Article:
Come on over, private equity! I don’t know the translation for that phrase, but that’s what China is telling US and other investors, inviting them to pile into an economy that is flourishing. Or, so they say.
The LP capital has come rolling in, though, fund after fund. After fully investing its first $1 billion Asia fund, Bain Capital went back to market this summer, according to one report, to reel in $2.3 billion as of mid-summer. KKR is targeting $6 billion for its second fund for China and Carlyle Group—not shy in deploying capital as of late—is in the process of bringing in a $3.5 billion fourth dedicated vehicle. Even Yao Ming is getting into the PE game (remember the last time he was a ‘sure thing?’).
At a time when billions of investor dollars are being plowed into China, how its economy will continue its impressive trajectory isn’t clear. If Chinese policymakers disappoint, GPs and LPs alike will be far more disappointed. Lately, some negative indicators have come into focus for investors.
In part thanks to aggressive researching by the Muddy Waters muckrakers, it is increasingly tougher for Chinese funds to score an exit via public markets—US investors are spooked, in some cases, or burned worse than Facebook buyers, in others.
The poor IPO market has pushed PE firms toward more M&A—this summer, mergers and acquisitions activity blew past $6 billion as of early August, according to Thomson Reuters data, marking the highest levels for Chinese dealmaking in five years. And private equity firms are already holding assets longer in hopes of a successful exit.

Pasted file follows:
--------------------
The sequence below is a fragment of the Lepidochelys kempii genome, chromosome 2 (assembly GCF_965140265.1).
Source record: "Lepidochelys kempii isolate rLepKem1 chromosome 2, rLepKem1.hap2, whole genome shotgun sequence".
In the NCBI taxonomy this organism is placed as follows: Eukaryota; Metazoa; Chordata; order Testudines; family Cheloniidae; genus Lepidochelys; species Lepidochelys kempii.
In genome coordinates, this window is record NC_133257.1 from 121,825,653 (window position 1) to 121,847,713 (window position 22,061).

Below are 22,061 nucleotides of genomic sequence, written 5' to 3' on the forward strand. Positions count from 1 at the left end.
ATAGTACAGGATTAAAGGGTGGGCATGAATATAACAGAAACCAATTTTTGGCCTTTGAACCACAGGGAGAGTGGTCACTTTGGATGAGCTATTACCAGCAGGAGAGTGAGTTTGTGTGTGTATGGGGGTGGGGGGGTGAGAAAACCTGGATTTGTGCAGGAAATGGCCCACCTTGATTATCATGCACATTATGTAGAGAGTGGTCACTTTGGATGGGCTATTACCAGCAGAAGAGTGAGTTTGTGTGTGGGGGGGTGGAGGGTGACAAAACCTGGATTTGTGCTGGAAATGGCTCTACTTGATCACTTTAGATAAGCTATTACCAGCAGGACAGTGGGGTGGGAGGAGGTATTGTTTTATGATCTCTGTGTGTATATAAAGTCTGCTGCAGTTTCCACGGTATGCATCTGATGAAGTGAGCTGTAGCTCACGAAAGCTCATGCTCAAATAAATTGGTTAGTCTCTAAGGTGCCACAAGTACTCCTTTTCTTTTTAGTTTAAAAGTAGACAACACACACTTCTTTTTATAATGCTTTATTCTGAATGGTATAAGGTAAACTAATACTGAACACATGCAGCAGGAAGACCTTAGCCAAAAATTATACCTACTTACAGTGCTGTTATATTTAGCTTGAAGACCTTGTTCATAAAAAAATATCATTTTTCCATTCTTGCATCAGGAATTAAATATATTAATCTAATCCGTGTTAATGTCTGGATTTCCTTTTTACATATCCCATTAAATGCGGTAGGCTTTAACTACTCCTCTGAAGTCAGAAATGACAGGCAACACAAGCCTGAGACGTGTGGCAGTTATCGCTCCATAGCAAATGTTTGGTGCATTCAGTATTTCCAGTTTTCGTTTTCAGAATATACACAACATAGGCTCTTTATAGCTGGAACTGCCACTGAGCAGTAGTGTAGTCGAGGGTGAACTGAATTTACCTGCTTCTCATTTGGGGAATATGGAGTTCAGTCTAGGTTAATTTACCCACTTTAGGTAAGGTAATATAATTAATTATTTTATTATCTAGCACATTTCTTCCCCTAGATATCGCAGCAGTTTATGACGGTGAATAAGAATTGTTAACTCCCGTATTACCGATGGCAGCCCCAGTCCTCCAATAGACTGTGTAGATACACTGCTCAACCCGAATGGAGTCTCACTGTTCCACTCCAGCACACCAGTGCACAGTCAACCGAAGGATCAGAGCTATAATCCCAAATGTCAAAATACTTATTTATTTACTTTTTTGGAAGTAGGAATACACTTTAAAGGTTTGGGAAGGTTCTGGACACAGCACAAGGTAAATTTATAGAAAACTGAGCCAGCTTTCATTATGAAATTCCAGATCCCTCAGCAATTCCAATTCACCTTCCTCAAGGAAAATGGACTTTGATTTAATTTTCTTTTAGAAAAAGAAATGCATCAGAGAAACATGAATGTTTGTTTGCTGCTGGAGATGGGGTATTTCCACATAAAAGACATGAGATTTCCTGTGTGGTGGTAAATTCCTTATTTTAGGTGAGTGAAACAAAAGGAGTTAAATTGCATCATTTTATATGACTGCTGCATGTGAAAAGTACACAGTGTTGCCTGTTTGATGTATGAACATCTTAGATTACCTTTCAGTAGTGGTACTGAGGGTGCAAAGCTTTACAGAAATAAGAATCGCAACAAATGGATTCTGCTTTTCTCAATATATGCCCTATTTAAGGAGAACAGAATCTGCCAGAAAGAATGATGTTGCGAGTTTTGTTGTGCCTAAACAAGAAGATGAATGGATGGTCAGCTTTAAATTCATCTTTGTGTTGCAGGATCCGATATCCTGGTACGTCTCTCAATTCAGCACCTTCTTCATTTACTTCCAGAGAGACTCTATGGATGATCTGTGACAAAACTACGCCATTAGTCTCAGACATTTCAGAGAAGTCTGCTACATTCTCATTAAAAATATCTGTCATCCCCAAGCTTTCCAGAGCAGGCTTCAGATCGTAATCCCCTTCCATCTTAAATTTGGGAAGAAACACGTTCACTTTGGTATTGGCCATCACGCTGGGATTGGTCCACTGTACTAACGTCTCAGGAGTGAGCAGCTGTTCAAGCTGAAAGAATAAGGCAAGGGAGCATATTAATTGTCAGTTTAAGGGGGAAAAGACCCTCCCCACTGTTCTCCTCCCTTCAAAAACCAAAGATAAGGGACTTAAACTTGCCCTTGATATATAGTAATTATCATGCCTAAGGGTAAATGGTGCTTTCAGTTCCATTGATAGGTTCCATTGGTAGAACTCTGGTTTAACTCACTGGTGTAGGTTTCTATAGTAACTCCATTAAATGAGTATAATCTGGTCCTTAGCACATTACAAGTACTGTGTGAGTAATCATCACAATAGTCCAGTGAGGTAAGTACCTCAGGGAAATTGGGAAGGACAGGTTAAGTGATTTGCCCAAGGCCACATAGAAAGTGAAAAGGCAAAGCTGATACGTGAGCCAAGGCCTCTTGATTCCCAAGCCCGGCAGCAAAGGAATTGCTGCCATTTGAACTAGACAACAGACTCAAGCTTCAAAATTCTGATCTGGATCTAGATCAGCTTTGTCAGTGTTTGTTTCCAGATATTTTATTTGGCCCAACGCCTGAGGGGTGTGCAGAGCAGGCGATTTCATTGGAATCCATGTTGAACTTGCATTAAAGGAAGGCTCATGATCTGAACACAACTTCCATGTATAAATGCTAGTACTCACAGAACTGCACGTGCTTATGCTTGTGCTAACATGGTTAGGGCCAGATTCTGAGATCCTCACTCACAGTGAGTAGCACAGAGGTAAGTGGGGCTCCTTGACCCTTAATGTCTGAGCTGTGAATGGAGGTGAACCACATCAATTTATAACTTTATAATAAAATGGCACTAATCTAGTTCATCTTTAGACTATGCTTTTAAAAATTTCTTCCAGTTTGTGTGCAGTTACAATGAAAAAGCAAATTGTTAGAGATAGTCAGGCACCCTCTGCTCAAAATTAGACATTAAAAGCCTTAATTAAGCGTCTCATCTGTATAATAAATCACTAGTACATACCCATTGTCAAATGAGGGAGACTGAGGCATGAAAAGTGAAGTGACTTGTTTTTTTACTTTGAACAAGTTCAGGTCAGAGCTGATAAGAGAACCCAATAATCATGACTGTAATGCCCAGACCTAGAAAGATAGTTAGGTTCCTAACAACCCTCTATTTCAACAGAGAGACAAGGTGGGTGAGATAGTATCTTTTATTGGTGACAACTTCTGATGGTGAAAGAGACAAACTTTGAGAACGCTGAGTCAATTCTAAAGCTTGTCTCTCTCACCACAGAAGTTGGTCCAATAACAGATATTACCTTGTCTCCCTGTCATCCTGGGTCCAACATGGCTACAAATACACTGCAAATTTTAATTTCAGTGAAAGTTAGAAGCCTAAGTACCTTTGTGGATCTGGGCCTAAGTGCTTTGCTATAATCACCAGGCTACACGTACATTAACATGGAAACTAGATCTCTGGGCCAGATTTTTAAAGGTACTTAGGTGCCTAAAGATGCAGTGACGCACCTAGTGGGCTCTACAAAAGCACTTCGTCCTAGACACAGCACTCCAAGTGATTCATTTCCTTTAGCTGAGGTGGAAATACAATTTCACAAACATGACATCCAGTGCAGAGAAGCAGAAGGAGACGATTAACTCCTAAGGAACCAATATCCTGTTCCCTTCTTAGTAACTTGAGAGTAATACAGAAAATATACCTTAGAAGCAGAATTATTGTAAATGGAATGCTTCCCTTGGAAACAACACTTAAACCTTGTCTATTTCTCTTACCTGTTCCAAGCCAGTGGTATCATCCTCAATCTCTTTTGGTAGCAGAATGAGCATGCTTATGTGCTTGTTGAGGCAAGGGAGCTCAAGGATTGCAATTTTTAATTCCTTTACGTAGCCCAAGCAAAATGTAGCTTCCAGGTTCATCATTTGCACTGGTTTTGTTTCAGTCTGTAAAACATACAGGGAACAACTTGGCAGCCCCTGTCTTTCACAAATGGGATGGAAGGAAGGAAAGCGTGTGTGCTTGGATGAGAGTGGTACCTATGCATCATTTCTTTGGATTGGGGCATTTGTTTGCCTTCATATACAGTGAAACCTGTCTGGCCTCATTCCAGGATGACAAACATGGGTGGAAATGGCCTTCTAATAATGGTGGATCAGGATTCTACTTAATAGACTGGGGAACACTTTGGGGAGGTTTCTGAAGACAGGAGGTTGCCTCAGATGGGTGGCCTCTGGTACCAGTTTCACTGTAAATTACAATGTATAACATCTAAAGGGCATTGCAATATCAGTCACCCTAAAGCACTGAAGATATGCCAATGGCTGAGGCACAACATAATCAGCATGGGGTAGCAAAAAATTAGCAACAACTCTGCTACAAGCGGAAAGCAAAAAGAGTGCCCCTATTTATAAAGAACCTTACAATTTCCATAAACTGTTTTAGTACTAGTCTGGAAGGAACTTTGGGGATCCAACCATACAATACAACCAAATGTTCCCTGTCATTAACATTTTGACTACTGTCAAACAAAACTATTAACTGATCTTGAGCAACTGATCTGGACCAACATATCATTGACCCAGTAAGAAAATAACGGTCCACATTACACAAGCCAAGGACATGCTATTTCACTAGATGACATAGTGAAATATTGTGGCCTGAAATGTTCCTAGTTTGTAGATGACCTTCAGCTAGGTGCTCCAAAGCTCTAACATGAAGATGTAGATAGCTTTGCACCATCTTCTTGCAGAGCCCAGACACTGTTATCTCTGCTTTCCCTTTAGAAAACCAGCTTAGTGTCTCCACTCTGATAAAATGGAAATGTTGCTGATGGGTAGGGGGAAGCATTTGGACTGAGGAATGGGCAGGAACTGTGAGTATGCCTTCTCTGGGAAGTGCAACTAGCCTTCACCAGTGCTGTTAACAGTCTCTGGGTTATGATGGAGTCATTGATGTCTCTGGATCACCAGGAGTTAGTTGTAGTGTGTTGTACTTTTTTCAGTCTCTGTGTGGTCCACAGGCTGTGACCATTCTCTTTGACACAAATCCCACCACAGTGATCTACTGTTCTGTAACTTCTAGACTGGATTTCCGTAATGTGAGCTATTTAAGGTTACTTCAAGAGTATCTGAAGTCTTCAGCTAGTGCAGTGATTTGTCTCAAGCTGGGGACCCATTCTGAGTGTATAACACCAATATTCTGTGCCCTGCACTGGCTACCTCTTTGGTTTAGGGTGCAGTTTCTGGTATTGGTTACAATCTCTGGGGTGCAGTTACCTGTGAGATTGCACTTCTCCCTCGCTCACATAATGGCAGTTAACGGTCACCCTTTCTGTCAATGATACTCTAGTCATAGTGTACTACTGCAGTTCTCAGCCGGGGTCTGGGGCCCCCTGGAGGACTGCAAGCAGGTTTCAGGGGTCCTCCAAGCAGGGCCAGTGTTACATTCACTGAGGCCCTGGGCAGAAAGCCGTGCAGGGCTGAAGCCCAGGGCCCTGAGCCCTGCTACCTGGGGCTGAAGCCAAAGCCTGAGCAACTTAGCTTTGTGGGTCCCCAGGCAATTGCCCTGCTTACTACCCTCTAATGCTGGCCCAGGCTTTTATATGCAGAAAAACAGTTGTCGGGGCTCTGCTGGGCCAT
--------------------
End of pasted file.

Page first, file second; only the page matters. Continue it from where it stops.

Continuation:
Hopefully, GPs can illustrate another five-year plan to LPs for how they’ll maintain this pace, because without it, PE firms’ prospects there will be muddied, to say the least.
It isn’t just private equity; there are new VCs and new funds popping up in China—although, it is tougher for them to score in the IPO market, too. The impact of the Muddy Waters reports had already reverberated around the VC community by early 2012, and over the first half of the year, VCs’ deal activity plummeted.
Right now, it seems, LPs who continue to push capital into China are also trying to handicap the global policy game. General partners loading up multi-billion dollar funds are doing the same, but with less skin in the game.
It remains unclear if China still possesses the will or the ability to manipulate its currency and shock its economy back up to a roaring pace, as it comes increasingly closer to missing growth targets for the first time in four years. Manufacturing there is already sliding and at a time when the country needs capital to fuel its growth, China has gone to great lengths to encourage investment domestically and by foreign players—something that it had been reluctant to do in past decades.
It also remains to be seen how the final chapters of storied careers like Kravis, Rubenstein and Yao will be written. Chances are, for most, each of these three players in the Chinese PE game will be better-known for what they did prior to 2012. Except, perhaps, how they will be remembered by LPs whose feelings toward them grew strong as China grew weak.
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